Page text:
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10 Things That Happen To Your Brain When You Eat Fast Food


10 Things That Happen To Your Brain When You Eat Fast Food

The experience of eating fast food is one that most of us are familiar with. Even the most health-conscious of us have certain fast food guilty pleasures. We might be able to scarf down junk food like Scooby-Doo inhales Scooby Snacks, but how much do we really know about the fast-food we’re eating? Prepare to have your mind blown by these 10 Things That Happen To Your Brain When You Eat Fast-Food!

10. Stress Eating

Many people crave junk food when they’re stressed. If you’re one of them, you’ve probably found yourself wondering why you can’t crave something healthy, like carrots or a salad, during stressful times. How much easier would that be. College students out there are probably more than familiar with those midterm-induced hunger pangs. Why does it happen? And why are the cravings specific to high-calorie junk foods? As it turns out, this is actually our brain’s adaptive response to stress. In the past, most of the threats to humankind were physical. Psychological stressors, like work, school, or relationships, are far newer, and we haven’t had the time to completely adapt to them. High caloric intake is super beneficial when faced with physical stressors that require a physical response. You know, like, if you have to run away from a bear or something. To be able to exert yourself so intensely, you need that boost of energy you get from eating a lot of calories, and our body interprets psychological stress in the same way. We sense a threat, so we try to prepare by eating a lot of high-calorie foods. However, modern stressors tend to not need the same physical response that the stresses faced by our distant ancestors did. So, basically, we consume all that extra energy for no real reason. Great. Hopefully, we’ll evolve to catch up with these changes in the future. In the meantime, now you know why you find yourself, in the middle of tax season, craving hamburgers like Jughead.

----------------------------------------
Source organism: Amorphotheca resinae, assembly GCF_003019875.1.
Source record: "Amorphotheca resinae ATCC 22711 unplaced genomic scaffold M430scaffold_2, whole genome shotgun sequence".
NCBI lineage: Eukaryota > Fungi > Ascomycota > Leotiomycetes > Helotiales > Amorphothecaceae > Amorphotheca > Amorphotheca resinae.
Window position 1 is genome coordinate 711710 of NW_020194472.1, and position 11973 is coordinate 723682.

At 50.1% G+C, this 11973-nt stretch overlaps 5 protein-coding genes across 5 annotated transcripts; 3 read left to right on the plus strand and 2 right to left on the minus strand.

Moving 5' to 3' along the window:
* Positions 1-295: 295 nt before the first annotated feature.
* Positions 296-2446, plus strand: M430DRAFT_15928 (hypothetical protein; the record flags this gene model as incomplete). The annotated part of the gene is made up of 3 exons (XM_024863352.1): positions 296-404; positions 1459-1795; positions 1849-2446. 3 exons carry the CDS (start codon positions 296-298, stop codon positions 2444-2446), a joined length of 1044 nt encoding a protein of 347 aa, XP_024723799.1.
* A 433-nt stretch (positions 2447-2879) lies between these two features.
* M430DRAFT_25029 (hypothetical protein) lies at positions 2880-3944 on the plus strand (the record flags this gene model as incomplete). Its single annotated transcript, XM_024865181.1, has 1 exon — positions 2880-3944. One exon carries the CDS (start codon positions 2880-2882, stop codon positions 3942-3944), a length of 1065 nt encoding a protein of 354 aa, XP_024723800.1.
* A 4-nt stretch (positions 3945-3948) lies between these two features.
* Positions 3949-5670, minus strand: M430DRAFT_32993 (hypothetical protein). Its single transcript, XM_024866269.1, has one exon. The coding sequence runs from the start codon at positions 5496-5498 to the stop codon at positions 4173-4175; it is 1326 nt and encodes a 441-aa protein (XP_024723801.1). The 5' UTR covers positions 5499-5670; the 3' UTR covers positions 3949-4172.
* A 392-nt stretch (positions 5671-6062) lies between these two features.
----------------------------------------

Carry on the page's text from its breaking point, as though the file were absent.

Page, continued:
9. Why Do We Crave It?

Why is junk food so much more appealing than other kinds of food? If you’re prone to cravings, don’t beat yourself up over it. Junk food is supposed to leave you wanting more. And it truly does. It’s literally engineered to be as satisfying and enjoyable as possible. A ridiculous amount of time and money is put into making sure the sensation of eating junk food is perfect. Everything from the smell to the way the food feels in your mouth is designed to make you fall in love with the experience of eating it. This is part of the reason why you find yourself craving junk food more than things like fruits and vegetables. However, what really drives the cravings home is the content of the junk food itself. The salt? The fat? The sugar? You name it, they’re all present in perfect, mouth-watering, can’t-get-enough amounts. Junk food just has specific characteristics that make our brains do a little happy dance. For example, many creamy foods, like chocolate and ice cream, promote salivation, which gets a big thumbs up from your taste buds. Plus, a lot of junk foods play with textures, such as combining creamy and crunchy, like in an Oreo cookie. Our brains go crazy for it because it’s seen as new and exciting. This excitement keeps us wanting more (and more, and more).